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are having an impact on the area known for some of the finest wine. with raising temperatures grape growers may have to shift closer to the border. >> reporter: it's a crazy idea. that's what people said when harry decided to move to oregon to make wine at that time, a wet and cool climate. >> this was not a place that made you sit back in your lawn chair and drink a beer while you watched everything grow around you in the hot sun. >> reporter: 30 years later he is producing more than a quarter of a million bottles a year. it turnings out that rising temperatures are actually helping oregon wine makers in the short-term. >> we're actual lei benefitting from the change in climate, because we have very reliable
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vintages now. >> reporter: wine makers and enthusiasts are flocking here to what could be the next napa valley. >> it has a certain character and complexity that really can rival some excellent burgundy. >> reporter: but he wonders how long it will be before it gets too hot to produce his wine. >> reporter: we're going to have to take clusters off and drop them on the ground and even still it is going to be a full harvest and it is going to be early. >> reporter: how early? >> anywhere from three to four weeks. >> reporter: this wine needs a cool climate. >> we'll see in a very warm airrea that you harvest early in the season and some of the tan anyones and color hasn't developed fully, so that's a key issue and a problem with too hot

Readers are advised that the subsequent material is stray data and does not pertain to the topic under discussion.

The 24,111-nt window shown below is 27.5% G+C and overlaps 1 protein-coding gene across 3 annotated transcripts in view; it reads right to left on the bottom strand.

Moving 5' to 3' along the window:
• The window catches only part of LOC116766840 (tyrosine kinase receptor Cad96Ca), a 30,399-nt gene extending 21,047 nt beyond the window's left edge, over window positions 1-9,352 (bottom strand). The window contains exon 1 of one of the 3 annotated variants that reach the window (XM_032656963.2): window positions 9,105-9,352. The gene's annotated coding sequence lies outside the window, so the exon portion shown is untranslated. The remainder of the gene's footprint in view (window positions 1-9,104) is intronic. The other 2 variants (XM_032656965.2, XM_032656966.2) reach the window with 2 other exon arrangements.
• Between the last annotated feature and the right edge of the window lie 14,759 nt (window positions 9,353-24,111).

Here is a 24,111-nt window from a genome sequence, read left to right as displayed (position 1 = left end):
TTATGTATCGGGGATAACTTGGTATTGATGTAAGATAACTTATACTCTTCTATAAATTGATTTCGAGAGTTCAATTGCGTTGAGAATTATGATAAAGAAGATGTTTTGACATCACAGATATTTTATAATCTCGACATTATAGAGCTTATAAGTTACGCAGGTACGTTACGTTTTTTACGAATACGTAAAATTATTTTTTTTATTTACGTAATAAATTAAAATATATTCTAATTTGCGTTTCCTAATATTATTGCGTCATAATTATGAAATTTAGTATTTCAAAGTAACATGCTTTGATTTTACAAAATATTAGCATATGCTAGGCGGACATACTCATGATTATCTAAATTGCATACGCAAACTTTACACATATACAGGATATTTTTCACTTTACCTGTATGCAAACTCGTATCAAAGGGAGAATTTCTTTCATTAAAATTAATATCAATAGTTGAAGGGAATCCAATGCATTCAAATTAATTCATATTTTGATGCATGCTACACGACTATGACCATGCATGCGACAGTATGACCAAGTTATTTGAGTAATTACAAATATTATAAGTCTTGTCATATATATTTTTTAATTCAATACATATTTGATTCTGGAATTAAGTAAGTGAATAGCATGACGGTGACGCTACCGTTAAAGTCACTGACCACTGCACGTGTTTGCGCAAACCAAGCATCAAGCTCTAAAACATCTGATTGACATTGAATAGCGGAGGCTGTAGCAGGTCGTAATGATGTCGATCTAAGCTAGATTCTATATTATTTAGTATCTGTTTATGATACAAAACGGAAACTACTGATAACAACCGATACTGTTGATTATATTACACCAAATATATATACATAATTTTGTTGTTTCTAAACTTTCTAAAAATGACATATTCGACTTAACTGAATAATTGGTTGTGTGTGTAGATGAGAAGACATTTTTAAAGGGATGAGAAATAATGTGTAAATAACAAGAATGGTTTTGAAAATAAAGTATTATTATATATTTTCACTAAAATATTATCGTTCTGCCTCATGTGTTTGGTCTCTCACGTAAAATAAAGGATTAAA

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of a climate. >> reporter: temperature increases will have a devastating impact on the wine world. by 2050 scientists predict an 85% decree. production in australia could drop as much as 74%, a potentially devastating impact on the wine world. the stakes are even higher here in napa valley. it packs a power. punch. it contributes more than $50 billion to the u.s. economy, so wine makers say they have no choice but to deal with the rising temperatures. what are the tools that wine makers have in their toolbox to be able to deal with this phenomenon? >> reporter: well we have the trellising system the way the grows are oriented to reduce exposure during the heat of the
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day. we can work on how we use water, how we irrigate the wines. we have other kinds of grapes that are suited to warmer conditions than we have now, that we might be moving towards on -- on you know -- in the decades to come. >> reporter: back in oregon harry peterson knows although he has benefited from climate change it could be the thing that ruins him. >> we have got a pope who understands more than high-paid politicians, and he is supposed to be pushing religion and instead he finds he has to push change like climate change issues. i think we have got an issue here that can't be ignored. thanks for watching. i'm randall pinkston. the news continues next live from doha. remember for the latest headlines go to
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this is al jazeera america. ♪ hello there, welcome to the news hour. good to with you have us i'm shiulie ghosh in doha with the world's top news stories. coming up in the next 60 minutes, the afghan taliban confirms that its spiritual leader mullah omar is dead. and israeli allows the forced